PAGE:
It’s extremely sad to see him graduating this year, but I’m sure he’s going to do great things in his life. Congratulations Nate and thank you!

Riley Kleemeier, copy editor // Jane Patz, assistant copy editor

Riley is the best copy editor an assistant copy editor could ask for. I can always count on her to respond to a 10 p.m. text on her night out because I can’t remember if we’re able to print the word “f—” in a news column if it’s part of a quote . In fact, I texted him earlier to verify this rule so that his primary referral would be up to Pitt News standards. “Yes, beep it. F—,” Riley Kleemeier replied.

I have lots of great memories to look back on with Riley, like our Copy Chief Cocktail parties and that time she almost gave me COVID right before Thanksgiving break. She is smart, funny and a very good copy editor. I have no doubt that I will one day see her name on the New York Times bestseller list, and I can say, “Wow, I know her!” She almost gave me COVID in college! then buy 15 copies.

Riley graduated with a degree in English Literature and Writing renowned for his job. She will make us all proud at The Pitt News when she continues her editorship as head of digital content for a publishing house in June, but we will miss her in the office.

Riley Kleemeier, copy editor. (Clare Sheedy | Assistant Visual Editor)

Shruti Talekar, Managing Editor // Pamela Smith, Visual Editor

Shruti will be sadly missed by The Pitt News. For the past year and a half, she has contributed to the incredible layout of our weekly print edition and worked tirelessly on our Silhouettes magazine. Throughout her four years at Pitt, she was a skilled and reliable illustrator, taking on many last-minute illustrations and covers, and single-handedly supporting the visuals desk under difficult deadlines.

Every Tuesday evening, Shruti and I discussed the printed cover and checked the visuals. Shruti always brings thoughtful and creative ideas to our discussions, supporting many of my overambitious layout ideas and executing them better than anyone. When we finished the cover for “ACC Champ-yinz,” Shruti patiently cycled through about 30 different shades of blue and gold for the font, moving the text back and forth three pixels at a time. Of course, when Shruti discovered a different and more eye-catching text layout, we finally finished our cover.

Shruti will earn a degree in psychology and attend Duquesne University for her graduate studies, where I’m sure she will go on to do and create great things. Congratulations Shruti!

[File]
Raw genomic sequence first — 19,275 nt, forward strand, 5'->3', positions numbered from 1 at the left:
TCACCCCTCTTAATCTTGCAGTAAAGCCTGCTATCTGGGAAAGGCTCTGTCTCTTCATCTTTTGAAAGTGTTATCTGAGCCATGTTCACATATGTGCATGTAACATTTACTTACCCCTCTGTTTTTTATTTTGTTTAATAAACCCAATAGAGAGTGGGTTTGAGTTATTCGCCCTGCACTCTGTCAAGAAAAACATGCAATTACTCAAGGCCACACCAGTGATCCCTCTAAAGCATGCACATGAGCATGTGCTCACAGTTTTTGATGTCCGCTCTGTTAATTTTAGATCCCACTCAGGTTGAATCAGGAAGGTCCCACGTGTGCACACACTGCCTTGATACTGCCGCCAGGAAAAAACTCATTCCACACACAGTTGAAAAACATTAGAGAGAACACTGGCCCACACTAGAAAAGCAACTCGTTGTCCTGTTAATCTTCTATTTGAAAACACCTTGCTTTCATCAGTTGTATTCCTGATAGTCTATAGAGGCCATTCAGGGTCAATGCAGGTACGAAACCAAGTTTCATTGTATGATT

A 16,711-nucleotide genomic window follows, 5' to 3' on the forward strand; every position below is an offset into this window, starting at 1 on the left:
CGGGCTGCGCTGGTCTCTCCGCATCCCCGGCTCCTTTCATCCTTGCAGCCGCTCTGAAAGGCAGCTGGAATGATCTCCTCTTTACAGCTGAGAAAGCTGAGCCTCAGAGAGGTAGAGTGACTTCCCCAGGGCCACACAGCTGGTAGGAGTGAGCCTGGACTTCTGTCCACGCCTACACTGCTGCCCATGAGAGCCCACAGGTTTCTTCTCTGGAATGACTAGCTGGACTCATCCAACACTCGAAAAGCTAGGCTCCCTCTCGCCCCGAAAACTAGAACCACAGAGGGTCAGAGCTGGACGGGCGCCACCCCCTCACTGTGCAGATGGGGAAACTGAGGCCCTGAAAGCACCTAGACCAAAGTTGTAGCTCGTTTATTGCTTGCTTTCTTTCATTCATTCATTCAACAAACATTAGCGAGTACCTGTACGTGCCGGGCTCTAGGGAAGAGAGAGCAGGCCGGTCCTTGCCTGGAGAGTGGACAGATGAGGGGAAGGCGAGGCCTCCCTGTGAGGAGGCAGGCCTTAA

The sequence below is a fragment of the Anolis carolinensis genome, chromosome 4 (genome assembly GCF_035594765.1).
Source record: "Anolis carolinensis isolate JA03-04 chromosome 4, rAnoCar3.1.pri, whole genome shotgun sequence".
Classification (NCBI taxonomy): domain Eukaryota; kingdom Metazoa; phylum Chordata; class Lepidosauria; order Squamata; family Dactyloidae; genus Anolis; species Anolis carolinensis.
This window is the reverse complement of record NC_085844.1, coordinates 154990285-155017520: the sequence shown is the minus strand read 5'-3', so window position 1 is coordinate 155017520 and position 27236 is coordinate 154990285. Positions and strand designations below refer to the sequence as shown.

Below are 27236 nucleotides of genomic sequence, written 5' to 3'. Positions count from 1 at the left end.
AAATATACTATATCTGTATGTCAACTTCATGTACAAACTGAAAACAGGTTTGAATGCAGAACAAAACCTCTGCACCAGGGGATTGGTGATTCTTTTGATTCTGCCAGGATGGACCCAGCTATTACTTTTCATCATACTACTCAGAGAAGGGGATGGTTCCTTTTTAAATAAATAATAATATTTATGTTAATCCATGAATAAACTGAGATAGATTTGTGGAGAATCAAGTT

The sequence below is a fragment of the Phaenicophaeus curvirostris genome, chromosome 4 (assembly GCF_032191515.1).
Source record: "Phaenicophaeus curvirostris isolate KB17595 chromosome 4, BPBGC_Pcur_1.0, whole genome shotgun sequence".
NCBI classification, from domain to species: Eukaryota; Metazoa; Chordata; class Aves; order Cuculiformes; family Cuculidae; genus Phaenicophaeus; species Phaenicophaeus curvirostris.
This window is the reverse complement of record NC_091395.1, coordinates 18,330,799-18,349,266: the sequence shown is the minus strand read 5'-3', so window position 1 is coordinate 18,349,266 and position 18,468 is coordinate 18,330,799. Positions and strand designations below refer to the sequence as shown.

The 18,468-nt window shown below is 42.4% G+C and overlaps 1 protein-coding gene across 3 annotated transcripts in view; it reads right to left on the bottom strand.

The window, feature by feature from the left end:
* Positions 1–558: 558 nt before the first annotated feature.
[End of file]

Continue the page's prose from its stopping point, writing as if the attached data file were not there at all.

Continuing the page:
Shruti Talekar, layout editor. (Pamela Smith | Visual Editor)

Stephen Thompson, Sports Editor // Dalton Coppola, Associate Editor

Stephen Thompson leaves behind a legacy. He spent four years in the service of the sports office as an editor and writer, and he followed the men’s basketball team through all of its ups and downs. Anyone who reads Stephen’s work quickly notices his gift for writing. It turns boring and mundane game recaps into captivating scripts. His player profile stories go far beyond the court and tell the true story of the person behind the player. His columns are well thought out and profound, while staying clear of the clichés that even the most prolific writers fall victim to. But what most of you don’t know is that Stephen is an even better person than he is a writer.

Stephen took a freshman writer like me under his wing when he didn’t have to. He graduated in a year and all he had to do was write his own stories. But he didn’t do that. He showed not just me, but all of our writers, how to be a professional, how to write, and how to be a better person.

While I won’t miss his Boston sports fandom, I will miss sharing an office with Stephen. The sports office will never be the same without him. I speak for all of his colleagues, writers and friends when I say he will be greatly missed at Pitt. I cannot thank Stephen enough for all he has done for me personally and for our newspaper. I’m so excited to see Stephen blossom as a sportswriter and professional in the future. But if there’s one thing I hope Stephen takes with him, it’s that the Red Sox will always be the Yankees’ little brother. Kudos to you, Stephane.

Stephen Thompson, sportswriter. (Clare Sheedy | Assistant Visual Editor)
Back To Top